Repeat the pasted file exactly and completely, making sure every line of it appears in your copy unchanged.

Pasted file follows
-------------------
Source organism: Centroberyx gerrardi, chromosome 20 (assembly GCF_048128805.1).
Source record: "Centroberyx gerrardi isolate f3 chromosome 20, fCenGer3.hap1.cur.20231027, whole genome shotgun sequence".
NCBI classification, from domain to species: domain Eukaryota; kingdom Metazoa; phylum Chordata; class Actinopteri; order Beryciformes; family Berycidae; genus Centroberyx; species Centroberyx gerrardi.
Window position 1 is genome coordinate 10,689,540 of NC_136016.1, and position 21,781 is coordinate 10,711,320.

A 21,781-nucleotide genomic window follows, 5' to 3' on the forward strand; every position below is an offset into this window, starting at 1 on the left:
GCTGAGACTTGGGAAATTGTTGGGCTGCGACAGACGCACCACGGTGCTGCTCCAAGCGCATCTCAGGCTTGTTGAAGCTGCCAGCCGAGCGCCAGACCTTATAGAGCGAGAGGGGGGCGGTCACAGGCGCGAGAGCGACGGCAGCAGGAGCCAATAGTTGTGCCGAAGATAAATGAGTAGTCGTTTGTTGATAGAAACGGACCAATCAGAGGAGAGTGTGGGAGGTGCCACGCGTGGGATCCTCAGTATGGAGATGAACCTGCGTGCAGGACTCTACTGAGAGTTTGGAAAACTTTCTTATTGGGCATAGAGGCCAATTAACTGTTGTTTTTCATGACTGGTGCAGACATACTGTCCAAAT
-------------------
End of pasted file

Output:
Source organism: Centroberyx gerrardi, chromosome 20 (assembly GCF_048128805.1).
Source record: "Centroberyx gerrardi isolate f3 chromosome 20, fCenGer3.hap1.cur.20231027, whole genome shotgun sequence".
NCBI classification, from domain to species: domain Eukaryota; kingdom Metazoa; phylum Chordata; class Actinopteri; order Beryciformes; family Berycidae; genus Centroberyx; species Centroberyx gerrardi.
Window position 1 is genome coordinate 10,689,540 of NC_136016.1, and position 21,781 is coordinate 10,711,320.

A 21,781-nucleotide genomic window follows, 5' to 3' on the forward strand; every position below is an offset into this window, starting at 1 on the left:
GCTGAGACTTGGGAAATTGTTGGGCTGCGACAGACGCACCACGGTGCTGCTCCAAGCGCATCTCAGGCTTGTTGAAGCTGCCAGCCGAGCGCCAGACCTTATAGAGCGAGAGGGGGGCGGTCACAGGCGCGAGAGCGACGGCAGCAGGAGCCAATAGTTGTGCCGAAGATAAATGAGTAGTCGTTTGTTGATAGAAACGGACCAATCAGAGGAGAGTGTGGGAGGTGCCACGCGTGGGATCCTCAGTATGGAGATGAACCTGCGTGCAGGACTCTACTGAGAGTTTGGAAAACTTTCTTATTGGGCATAGAGGCCAATTAACTGTTGTTTTTCATGACTGGTGCAGACATACTGTCCAAAT